A bachelors degree with a GPA over 3.7, an MCAT score of around 30, multiple years of community service and shadowing experience, four years of medical school, one to three years of graduate medical education in the form of residency, and a passing score on ALL of the step exams.

Though there are some exceptions to some of the soft requirements, this makes the defacto licensing process a minimum 9 year ordeal for most people. The special monopolies given to both medical schools and residency programs have also caused tuition to go up, while keeping training salaries low. This means that the nine years usually comes with significant debt, which can be anywhere from $100-$400k if you aren't a trust fund baby. Needless to say, this is an exclusive group, and the medical training monopoly has succeeded in producing a limited supply of healthcare providers for many years, who until recently, had almost absolute power over the treatment of everything from malignant melanoma to allergic rhinitis. I won't even go into the special district monopolies given to hospitals, allowing them to avoid competition and keep prices high.

One would think that this would make being a physician a very lucrative position, admittedly at the expense of people who actually need treatment. For many years, this is exactly what happenend, and the bottom of the barrel medical school graduates (the ones who you wouldn't let babysit your dog) were able to obtain very large salaries, even at very low acuity practices.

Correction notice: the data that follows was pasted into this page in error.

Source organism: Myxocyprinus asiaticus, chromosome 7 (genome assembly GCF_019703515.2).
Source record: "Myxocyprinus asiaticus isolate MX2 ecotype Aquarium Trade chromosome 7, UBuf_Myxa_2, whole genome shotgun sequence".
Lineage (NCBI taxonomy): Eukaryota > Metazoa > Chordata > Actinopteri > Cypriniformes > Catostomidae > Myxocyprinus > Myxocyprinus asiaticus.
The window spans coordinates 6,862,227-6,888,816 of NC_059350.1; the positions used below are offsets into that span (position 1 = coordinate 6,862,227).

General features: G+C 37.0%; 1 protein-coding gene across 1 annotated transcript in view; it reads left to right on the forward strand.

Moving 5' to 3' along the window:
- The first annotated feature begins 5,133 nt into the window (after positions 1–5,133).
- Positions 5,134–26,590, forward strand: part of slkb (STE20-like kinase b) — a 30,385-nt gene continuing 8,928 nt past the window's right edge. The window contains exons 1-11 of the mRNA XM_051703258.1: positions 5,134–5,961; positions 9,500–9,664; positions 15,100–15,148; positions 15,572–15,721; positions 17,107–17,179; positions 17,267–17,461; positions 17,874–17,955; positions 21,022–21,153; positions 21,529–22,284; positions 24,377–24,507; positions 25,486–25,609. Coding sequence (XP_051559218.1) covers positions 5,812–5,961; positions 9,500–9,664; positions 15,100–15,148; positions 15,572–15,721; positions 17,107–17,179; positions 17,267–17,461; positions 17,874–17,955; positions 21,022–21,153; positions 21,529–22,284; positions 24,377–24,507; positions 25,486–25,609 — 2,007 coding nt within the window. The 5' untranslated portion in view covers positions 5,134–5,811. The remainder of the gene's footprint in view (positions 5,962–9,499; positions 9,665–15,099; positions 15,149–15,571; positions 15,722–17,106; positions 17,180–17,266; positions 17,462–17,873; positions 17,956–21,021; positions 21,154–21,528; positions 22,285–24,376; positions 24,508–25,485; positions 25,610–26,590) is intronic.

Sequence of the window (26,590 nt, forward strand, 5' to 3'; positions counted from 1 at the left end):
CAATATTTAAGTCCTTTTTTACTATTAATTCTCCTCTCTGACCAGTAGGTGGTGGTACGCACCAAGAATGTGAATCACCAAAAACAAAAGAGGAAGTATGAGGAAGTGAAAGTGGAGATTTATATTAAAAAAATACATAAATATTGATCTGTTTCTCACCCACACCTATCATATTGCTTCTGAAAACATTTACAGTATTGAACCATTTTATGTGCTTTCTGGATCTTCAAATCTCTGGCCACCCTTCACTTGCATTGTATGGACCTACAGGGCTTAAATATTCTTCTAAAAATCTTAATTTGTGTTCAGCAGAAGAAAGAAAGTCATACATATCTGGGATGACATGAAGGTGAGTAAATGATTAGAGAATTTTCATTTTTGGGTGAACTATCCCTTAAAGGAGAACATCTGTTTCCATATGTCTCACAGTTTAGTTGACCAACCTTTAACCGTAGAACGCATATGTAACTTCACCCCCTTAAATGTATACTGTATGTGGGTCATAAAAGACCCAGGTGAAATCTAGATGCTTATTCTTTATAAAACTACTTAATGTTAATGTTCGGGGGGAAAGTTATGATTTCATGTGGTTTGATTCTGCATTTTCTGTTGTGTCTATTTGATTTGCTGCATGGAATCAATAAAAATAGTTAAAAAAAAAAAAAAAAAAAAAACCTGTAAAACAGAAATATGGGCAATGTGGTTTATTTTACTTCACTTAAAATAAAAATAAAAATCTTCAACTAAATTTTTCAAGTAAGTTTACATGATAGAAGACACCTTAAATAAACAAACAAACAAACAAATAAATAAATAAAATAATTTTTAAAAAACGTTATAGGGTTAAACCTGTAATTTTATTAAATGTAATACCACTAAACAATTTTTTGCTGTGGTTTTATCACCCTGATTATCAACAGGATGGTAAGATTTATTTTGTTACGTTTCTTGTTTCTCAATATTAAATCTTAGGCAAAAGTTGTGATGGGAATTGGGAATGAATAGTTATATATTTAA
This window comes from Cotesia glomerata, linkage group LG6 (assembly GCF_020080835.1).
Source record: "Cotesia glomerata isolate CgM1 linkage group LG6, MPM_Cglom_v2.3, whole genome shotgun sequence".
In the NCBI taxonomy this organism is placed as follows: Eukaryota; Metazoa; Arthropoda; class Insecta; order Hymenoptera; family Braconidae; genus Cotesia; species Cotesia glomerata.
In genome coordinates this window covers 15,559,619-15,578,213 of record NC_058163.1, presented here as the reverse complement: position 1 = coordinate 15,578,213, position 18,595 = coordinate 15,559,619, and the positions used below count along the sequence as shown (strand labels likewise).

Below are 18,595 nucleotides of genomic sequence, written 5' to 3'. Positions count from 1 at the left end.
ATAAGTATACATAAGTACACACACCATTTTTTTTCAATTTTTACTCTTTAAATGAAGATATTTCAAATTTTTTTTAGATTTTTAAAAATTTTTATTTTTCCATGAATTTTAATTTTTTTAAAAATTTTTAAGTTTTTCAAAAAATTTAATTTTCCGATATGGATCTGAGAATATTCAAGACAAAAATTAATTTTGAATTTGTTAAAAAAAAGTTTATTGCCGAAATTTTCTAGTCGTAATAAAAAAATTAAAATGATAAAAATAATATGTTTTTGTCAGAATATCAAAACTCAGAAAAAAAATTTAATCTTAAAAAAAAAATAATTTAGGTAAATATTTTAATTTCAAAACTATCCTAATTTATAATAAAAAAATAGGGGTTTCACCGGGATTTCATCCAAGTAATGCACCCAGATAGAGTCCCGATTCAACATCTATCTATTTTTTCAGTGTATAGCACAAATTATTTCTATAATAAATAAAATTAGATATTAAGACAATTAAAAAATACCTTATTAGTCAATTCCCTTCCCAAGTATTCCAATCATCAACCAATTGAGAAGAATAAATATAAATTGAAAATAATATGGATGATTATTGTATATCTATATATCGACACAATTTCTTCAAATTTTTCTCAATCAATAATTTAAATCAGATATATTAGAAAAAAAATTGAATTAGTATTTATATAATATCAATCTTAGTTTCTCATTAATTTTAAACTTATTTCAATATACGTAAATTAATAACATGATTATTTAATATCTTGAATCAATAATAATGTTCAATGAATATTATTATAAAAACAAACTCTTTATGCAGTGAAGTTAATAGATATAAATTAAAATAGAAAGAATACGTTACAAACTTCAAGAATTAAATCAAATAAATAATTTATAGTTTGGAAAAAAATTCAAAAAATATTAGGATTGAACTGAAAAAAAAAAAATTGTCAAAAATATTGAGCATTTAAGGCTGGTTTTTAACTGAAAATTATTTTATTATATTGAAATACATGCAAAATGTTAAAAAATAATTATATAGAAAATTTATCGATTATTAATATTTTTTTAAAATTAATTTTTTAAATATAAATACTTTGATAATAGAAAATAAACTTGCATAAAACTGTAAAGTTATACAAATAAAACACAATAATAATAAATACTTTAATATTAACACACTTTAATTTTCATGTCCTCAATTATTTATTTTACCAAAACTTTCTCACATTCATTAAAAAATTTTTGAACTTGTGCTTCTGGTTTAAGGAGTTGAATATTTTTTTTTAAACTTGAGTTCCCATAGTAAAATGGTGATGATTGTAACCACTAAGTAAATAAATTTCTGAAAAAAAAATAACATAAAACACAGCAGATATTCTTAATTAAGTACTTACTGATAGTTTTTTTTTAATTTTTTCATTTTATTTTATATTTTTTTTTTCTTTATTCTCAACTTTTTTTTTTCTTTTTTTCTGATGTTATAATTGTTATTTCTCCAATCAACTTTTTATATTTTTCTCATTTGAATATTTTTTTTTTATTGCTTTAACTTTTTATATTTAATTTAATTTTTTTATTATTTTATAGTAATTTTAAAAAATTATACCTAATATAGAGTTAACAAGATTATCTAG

This of course brings us to an obvious question: Why should a licensing process exist? Well, the intial purpose of licensure was taxation. Before the early 1900s, a medical license could be purchased by anyone, and anyone could open a medical school. The license was just a way for the government to tax anyone who claimed to be a doctor, as they would have to pay a licensing fee. Thanks to some special maneuvering on the part of the early AMA, and AMA backed Flexner Report, the medical license suddenly became the exclusive domain of graduates of specific "qualified" academic institutions in the early part of the 20th century. Qualified in this case was a reference to looking a lot like John Hopkins Medical School. The creation of the medical license coincided with breakthroughs in technology all over the country, and the new academic medical monopoly also had breakthroughs. This was also about the earliest time that physicians actually started to have a clue as to what they were doing.